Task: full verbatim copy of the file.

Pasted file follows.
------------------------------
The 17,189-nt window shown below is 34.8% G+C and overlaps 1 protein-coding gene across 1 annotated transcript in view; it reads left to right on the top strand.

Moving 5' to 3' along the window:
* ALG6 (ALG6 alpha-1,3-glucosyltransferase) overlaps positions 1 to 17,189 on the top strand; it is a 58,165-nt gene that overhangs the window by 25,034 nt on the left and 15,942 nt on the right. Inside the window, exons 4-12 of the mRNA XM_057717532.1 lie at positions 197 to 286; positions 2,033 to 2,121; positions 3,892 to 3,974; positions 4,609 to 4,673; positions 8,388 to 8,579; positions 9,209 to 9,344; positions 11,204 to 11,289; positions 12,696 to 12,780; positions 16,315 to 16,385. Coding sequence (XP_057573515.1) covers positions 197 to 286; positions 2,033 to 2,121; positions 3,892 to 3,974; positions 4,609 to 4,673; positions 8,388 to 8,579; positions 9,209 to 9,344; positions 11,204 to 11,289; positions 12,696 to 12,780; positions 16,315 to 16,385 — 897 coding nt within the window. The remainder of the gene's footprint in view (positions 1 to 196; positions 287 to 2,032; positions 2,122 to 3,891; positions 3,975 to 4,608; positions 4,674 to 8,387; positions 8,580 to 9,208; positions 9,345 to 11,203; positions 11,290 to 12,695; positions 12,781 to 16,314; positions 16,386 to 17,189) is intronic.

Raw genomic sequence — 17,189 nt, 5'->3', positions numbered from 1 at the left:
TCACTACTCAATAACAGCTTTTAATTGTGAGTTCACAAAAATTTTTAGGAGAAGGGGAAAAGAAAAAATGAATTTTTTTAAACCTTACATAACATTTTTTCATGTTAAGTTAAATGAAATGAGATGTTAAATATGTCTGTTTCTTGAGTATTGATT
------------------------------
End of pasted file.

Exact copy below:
The 17,189-nt window shown below is 34.8% G+C and overlaps 1 protein-coding gene across 1 annotated transcript in view; it reads left to right on the top strand.

Moving 5' to 3' along the window:
* ALG6 (ALG6 alpha-1,3-glucosyltransferase) overlaps positions 1 to 17,189 on the top strand; it is a 58,165-nt gene that overhangs the window by 25,034 nt on the left and 15,942 nt on the right. Inside the window, exons 4-12 of the mRNA XM_057717532.1 lie at positions 197 to 286; positions 2,033 to 2,121; positions 3,892 to 3,974; positions 4,609 to 4,673; positions 8,388 to 8,579; positions 9,209 to 9,344; positions 11,204 to 11,289; positions 12,696 to 12,780; positions 16,315 to 16,385. Coding sequence (XP_057573515.1) covers positions 197 to 286; positions 2,033 to 2,121; positions 3,892 to 3,974; positions 4,609 to 4,673; positions 8,388 to 8,579; positions 9,209 to 9,344; positions 11,204 to 11,289; positions 12,696 to 12,780; positions 16,315 to 16,385 — 897 coding nt within the window. The remainder of the gene's footprint in view (positions 1 to 196; positions 287 to 2,032; positions 2,122 to 3,891; positions 3,975 to 4,608; positions 4,674 to 8,387; positions 8,580 to 9,208; positions 9,345 to 11,203; positions 11,290 to 12,695; positions 12,781 to 16,314; positions 16,386 to 17,189) is intronic.

Raw genomic sequence — 17,189 nt, 5'->3', positions numbered from 1 at the left:
TCACTACTCAATAACAGCTTTTAATTGTGAGTTCACAAAAATTTTTAGGAGAAGGGGAAAAGAAAAAATGAATTTTTTTAAACCTTACATAACATTTTTTCATGTTAAGTTAAATGAAATGAGATGTTAAATATGTCTGTTTCTTGAGTATTGATT